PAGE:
This is one of those books I seemed destined not to read for no particular reason. I went through a Huxley phase many years ago but left out some of the most famous books (This, The Doors of Perception, Eyeless in Gaza)  for some reason best known to my preconditioned subconscious. Part of the reason was probably the sense that I'd read it, so often did I see it referenced or hear and read discussions of its merits. All this, luckily, was a long time ago and I was able to read it without too much baggage.

In fact, I found it different to my expectations. I had for some reason, an idea that it would be drier that it is. It is easy to see its huge influence on science fiction, even for a dilettante like me. Exiles on Asperus, a John Wyndham story I reviewed earlier this year, takes the idea of extreme behavioural modification but has an alien race use these modifications on humans. A Clockwork Orange asks a similar question. What of the individual human is it worth giving up for the sake of the 'hive'?

Tuesday, 13 December 2011

A Short History of Tractors in Ukrainian

A Short History of Tractors in Ukrainian - Marina Lewycka

Masking and unmasking is at the very heart of comedy. Things aren't what we think they are, or are they? Nadezhda, our narrator, is the daughter of aged widower and tractor enthusiast Nikolai. She has been estranged from her older sister Vera since her mother's death, and they were not too close before that. She has ambivalent feelings towards her father, her mother was really the heart of the family. She sees herself as a feminist and a socialist; but is she?

When her 84 year old father becomes embroiled with the 36 year old Ukrainian divorcee Valentina her worldview is challenged. Although her father spins a tale of idealism, wanting to help a fellow Ukrainian escape from the mess the Ukraine has become, his interest in her 'superior breasts' seems just as strong as his idealism. Will this woman simply exploit her father? Is her father to exploit this woman?

Sunday, 11 December 2011


Tarr - Wyndham Lewis

"The ‘‘ Real Thing” is always Nothing. REALITY is the nearest conscious and safe place to “ Reality.” Once an Artist gets caught in that machinery, he is soon cut in half--literally so." from BLAST, the magazine of Vorticism which Wyndham Lewis played a key role in.

Wyndham Lewis was a key member of the modernist avant garde in the early decades of the twentieth century. As the founder of  Vorticism, an art movement the philosophy of which was outlined in BLAST, he had a influence beyond his own work. BLAST, of which there were only two issues still managed to publish TS Eliot, the story which formed the basis of Ford Madox Ford's classic The Good Soldier, Ezra Pound, paintings from Lewis and Edward Wadsworth and Jacob Epstein etc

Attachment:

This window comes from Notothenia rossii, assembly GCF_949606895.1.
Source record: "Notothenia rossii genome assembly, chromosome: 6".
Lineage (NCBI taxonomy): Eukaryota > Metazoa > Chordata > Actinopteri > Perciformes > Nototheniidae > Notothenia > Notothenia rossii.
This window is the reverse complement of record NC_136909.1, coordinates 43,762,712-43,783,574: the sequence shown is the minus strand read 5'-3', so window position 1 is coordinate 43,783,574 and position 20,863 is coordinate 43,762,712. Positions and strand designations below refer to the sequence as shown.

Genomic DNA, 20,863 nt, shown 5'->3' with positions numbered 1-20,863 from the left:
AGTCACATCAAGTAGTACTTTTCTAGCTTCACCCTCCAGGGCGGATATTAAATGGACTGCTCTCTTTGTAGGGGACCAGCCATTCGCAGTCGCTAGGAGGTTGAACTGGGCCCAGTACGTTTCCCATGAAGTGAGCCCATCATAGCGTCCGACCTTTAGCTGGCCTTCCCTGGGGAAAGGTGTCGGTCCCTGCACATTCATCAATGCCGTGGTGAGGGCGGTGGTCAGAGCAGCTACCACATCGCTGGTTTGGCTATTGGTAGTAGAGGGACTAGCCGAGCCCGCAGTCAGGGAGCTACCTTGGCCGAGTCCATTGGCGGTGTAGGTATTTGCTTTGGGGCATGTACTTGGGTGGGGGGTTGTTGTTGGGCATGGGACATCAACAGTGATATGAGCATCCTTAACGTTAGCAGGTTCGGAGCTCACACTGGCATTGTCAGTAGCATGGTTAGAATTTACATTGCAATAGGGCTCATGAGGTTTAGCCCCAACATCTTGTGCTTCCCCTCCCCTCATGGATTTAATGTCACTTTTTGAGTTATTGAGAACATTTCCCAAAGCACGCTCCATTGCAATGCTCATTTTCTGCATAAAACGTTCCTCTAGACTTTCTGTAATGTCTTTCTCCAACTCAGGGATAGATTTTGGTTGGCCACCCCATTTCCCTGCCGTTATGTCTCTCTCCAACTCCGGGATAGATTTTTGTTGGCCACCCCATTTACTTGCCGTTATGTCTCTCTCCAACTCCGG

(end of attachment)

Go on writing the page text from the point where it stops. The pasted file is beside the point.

Saturday, 3 December 2011


Ironweed - William Kennedy

Here is a romance of loss and despair. Winter light captured in a greasy wine bottle sparkles like the Hope Diamond; shattered lives form and reform like a million sparrows in an autumn sunset, freed from time by the red eyed gaze of  dead companions and adversaries. And through the cracks in broken pavements, abandoned baseball diamonds, grave rectangles of final repose and hobo jungles sprout weeds of unseasonal vigour fertilised by guilt and love; wine and memory.

Francis and Helen bound by weeds of iron, and poor doomed Rudy carrying his own end like a secret he couldn't keep, "the etiquette, the taboos, the protocol of bums," the non existent "brotherhood of the desolate."

Thursday, 1 December 2011

Old School

Old School - Tobias Wolff

There are not many better books about writing than this. The narrator  goes to a boarding school where writing is taken very seriously. During his final year Robert Frost, Ayn Rand and Ernest Hemmingway all accept invitations to visit the school for readings. The final year students compete for a one on one meeting by submitting some of their own writing. The narrator is one of the " boys who aced their English classes and submitted work to the school lit mag and hung around with other book-drunk boys." He is one of the editorial team on the school's literary magazine Troubadour.

The book is about truth and lies, loyalty and betrayal and much else besides. It is both wise and funny. It is unusual in Wolff's canon in that it is a novel that covers the period between his two memoirs, This Boy's Life and In Pharoah's Army. Indeed towards the end of  This Boy's Life Wolff tells us how he faked supporting letters from his teachers to help him get a scholarship to the exclusive Hill School.

Tuesday, 29 November 2011